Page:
Why P.K. Subban drinking beer out of “the Stanley Cup” is a complete nontroversy

Adam Proteau
P.K. Subban (Francois Lacasse/NHLI via Getty Images)
P.K. Subban (Francois Lacasse/NHLI via Getty Images)

There are garden-variety nitpickers, and then there are nitpicking hockey fans. Whether it’s their sheer volume of nits picked or their ability to find and pick nits where it wasn’t believed any existed, puck-loving pedants are a cut above most others. So it should surprise no one that Subban’s playful weekend in Montreal – in which he drank beer through a straw from a replica Stanley Cup at a Just For Laughs comedy event (see video below, starting at the 3:50 mark) – has some people grumbling.

That’s because the superstitions surrounding the Cup have grown to ridiculous levels. We’ve known for years now how averse NHL players are to touching sport’s most beautiful trophy, but when you can’t even have a little fun with the award that represents the pinnacle of success in your line of work, something is seriously awry.

It needs to be stressed that the Cup used at the Just For Laughs show was a replica. That fact alone should be enough for the complainers to cram it. But as we all should be aware, virtually everything Subban does comes under fire from deranged fans – in some cases, out of jealousy; in others, because of his race – and this is but another sad example.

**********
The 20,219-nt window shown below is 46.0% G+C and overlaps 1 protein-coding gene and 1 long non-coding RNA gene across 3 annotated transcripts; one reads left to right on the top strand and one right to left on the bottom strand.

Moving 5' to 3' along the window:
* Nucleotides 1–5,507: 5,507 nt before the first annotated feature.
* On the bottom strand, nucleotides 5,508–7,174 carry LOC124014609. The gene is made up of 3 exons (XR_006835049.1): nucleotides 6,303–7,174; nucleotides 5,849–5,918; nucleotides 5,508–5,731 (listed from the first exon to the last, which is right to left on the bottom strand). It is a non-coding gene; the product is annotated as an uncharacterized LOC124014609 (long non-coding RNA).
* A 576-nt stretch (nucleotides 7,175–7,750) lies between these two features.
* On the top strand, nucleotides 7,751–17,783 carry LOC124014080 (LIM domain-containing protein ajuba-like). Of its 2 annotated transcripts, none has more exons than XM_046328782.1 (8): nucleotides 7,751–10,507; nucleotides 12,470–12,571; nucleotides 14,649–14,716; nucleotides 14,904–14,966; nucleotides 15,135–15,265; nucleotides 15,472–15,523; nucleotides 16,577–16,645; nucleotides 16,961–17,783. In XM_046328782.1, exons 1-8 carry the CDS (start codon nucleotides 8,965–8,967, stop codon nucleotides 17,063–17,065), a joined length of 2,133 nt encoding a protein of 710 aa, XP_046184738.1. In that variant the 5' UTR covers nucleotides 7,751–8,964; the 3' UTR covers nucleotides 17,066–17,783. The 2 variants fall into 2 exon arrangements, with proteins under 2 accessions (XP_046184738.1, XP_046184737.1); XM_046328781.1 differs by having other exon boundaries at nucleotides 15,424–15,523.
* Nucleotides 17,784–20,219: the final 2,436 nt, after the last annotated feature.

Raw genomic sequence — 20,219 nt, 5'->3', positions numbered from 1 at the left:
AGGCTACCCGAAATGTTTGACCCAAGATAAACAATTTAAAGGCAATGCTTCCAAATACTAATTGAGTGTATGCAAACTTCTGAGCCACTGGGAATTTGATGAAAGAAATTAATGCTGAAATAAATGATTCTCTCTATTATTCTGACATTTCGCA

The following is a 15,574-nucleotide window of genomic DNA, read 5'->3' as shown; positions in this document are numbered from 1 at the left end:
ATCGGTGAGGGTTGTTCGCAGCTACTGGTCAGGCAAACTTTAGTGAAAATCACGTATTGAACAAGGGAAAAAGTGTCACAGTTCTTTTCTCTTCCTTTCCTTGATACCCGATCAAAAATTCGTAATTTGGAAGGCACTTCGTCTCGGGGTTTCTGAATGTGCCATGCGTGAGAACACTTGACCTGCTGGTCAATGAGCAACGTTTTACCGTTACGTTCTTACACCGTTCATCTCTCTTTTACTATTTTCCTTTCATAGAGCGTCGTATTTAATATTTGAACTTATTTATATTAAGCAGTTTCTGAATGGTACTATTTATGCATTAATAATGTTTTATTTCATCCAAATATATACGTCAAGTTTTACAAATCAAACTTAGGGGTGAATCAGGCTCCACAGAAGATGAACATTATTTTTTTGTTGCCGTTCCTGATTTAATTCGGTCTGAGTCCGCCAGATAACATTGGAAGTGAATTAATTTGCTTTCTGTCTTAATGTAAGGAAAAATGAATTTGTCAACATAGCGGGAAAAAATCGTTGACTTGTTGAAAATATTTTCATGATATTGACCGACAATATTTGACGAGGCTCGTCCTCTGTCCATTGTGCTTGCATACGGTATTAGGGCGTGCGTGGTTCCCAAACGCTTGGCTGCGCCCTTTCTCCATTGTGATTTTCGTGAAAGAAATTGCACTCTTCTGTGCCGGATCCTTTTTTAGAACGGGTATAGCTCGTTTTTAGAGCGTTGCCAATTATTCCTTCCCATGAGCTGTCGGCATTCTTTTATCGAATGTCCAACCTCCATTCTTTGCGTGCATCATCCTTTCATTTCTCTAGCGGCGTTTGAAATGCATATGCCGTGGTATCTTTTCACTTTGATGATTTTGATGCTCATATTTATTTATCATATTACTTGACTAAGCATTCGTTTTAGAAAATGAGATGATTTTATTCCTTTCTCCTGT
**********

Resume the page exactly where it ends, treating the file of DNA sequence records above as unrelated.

To avoid this particular issue reemerging, let’s put together a complete list of all the things you can’t do near or around the Cup if you’re an NHLer. It’s clear you can’t touch it, and apparently you can’t touch a replica of it with a straw that’s touching your mouth at the other end. But what else is taboo? Can you be in the same room with it? Can you draw it on an etch-a-sketch? Can you purchase a Pez candy dispenser with a replica Cup on top?

You see where I’m going here. It’s ludicrous to suggest any of this has an actual effect on which team wins the Cup. Superstitions appeal to people because they purport to make sense out of our world of chaos and randomness. But ask yourself this: if Subban and every other NHLer who hasn’t won a Cup were forced to touch it prior to the season starting, would the trophy not be awarded to any team this year? If it’s really a curse, it doesn’t arbitrarily pick and choose which players it affects. It affects everyone.

But of course, it’s not really a curse, just like there’s no real THN cover curse. It’s something somebody dreamed up, and it’s now metastasized into this even more preposterous notion. Is it hockey season yet?